3β-HSD deficiency is caused by a deficiency (shortage) of the 3β-HSD enzyme. The amount of functional 3β-HSD enzyme determines whether a person will have the salt-wasting or non-salt-wasting type of the disorder. Individuals with the salt-wasting type have HSD3B2 gene mutations that result in the production of very little or no enzyme. People with the non-salt-wasting type of this condandanition have HSD3B2 gene mutations that allow the production of some functional enzyme, although in reduced amounts.

Related Gene(s)

Changes in this gene are associated with 3-beta-hydroxysteroid dehydrogenase deficiency.

  • HSD3B2

How do people inherit 3-beta-hydroxysteroid dehydrogenase deficiency?

This condition is inherited in an autosomal recessive pattern, which means both copies of the gene in each cell have mutations. The parents of an individual with an autosomal recessive condition each carry one copy of the mutated gene, but they typically do not show signs and symptoms of the condition.

Where can I find information about diagnosis or management of 3-beta-hydroxysteroid dehydrogenase deficiency?

These resources address the diagnosis or management of 3-beta-hydroxysteroid dehydrogenase deficiency and may include treatment providers.

  • Genetic Testing Registry: 3 beta-Hydroxysteroid dehydrogenase deficiency (http://www.ncbi.nlm.nih.gov/gtr/conditions/C0342471)
  • Great Ormond Street Hospital for Children: Cortisol Deficiency and Steroid Replacement Therapy (http://www.gosh.nhs.uk/medical-information/medicines-information/cortisol-deficiency/)
  • MedlinePlus Encyclopedia: Ambiguous Genitalia (http://www.nlm.nih.gov/medlineplus/ency/article/003269.htm)
  • MedlinePlus Encyclopedia: Congenital Adrenal Hyperplasia (http://www.nlm.nih.gov/medlineplus/ency/article/000411.htm)
  • National Institutes of Health Clinical Center: Managing Adrenal Insufficiency (http://www.cc.nih.gov/ccc/patient_education/pepubs/mngadrins.pdf)

You might also find information on the diagnosis or management of 3-beta-hydroxysteroid dehydrogenase deficiency in Educational resources (http://ghr.nlm.nih.gov/condition/3-beta-hydroxysteroid-dehydrogenase-deficiency/show/Educational+resources) and Patient support (http://ghr.nlm.nih.gov/condition/3-beta-hydroxysteroid-dehydrogenase-deficiency/show/Patient+support).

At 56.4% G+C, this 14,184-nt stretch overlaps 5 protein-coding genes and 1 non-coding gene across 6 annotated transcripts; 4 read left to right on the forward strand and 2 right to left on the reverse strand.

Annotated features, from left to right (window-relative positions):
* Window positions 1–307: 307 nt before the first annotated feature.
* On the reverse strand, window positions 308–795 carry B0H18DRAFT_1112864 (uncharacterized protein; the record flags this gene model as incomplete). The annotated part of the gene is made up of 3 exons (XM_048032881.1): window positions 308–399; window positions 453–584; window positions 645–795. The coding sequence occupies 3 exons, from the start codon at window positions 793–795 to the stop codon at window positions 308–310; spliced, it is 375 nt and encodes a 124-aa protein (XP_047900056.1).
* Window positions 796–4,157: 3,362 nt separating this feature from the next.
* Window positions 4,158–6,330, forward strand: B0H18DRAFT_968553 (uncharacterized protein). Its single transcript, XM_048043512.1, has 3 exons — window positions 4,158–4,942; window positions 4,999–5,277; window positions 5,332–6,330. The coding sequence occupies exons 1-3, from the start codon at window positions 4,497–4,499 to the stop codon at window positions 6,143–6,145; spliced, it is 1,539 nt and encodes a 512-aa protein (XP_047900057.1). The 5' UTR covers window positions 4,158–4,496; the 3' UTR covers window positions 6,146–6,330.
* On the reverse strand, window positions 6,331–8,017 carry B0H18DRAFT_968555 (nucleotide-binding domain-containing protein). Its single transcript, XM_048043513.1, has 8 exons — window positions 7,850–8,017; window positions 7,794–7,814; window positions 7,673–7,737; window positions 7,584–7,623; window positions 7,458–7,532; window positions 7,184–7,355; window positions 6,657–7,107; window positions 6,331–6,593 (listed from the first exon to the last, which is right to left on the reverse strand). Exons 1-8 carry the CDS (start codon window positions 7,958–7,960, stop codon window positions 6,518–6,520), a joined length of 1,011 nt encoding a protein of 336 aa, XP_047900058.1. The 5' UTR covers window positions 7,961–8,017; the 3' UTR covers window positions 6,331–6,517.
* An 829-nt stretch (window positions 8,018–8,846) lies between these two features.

General information about the diagnosis (http://ghr.nlm.nih.gov/handbook/consult/diagnosis) and management (http://ghr.nlm.nih.gov/handbook/consult/treatment) of genetic conditions is available in the Handbook. Read more about genetic testing (http://ghr.nlm.nih.gov/handbook/testing), particularly the difference between clinical tests and research tests (http://ghr.nlm.nih.gov/handbook/testing/researchtesting).

To locate a healthcare provider, see How can I find a genetics professional in my area? (http://ghr.nlm.nih.gov/handbook/consult/findingprofessional) in the Handbook.

Where can I find additional information about 3-beta-hydroxysteroid dehydrogenase deficiency?

You may find the following resources about 3-beta-hydroxysteroid dehydrogenase deficiency helpful. These materials are written for the general public.

You may also be interested in these resources, which are designed for healthcare professionals and researchers.

What other names do people use for 3-beta-hydroxysteroid dehydrogenase deficiency?

  • 3 beta-HSD deficiency
  • 3β-HSD deficiency
  • 3β-HSD deficiency congenital adrenal hyperplasia
  • 3β-hydroxysteroid dehydrogenase deficiency
  • 3 beta-ol dehydrogenase deficiency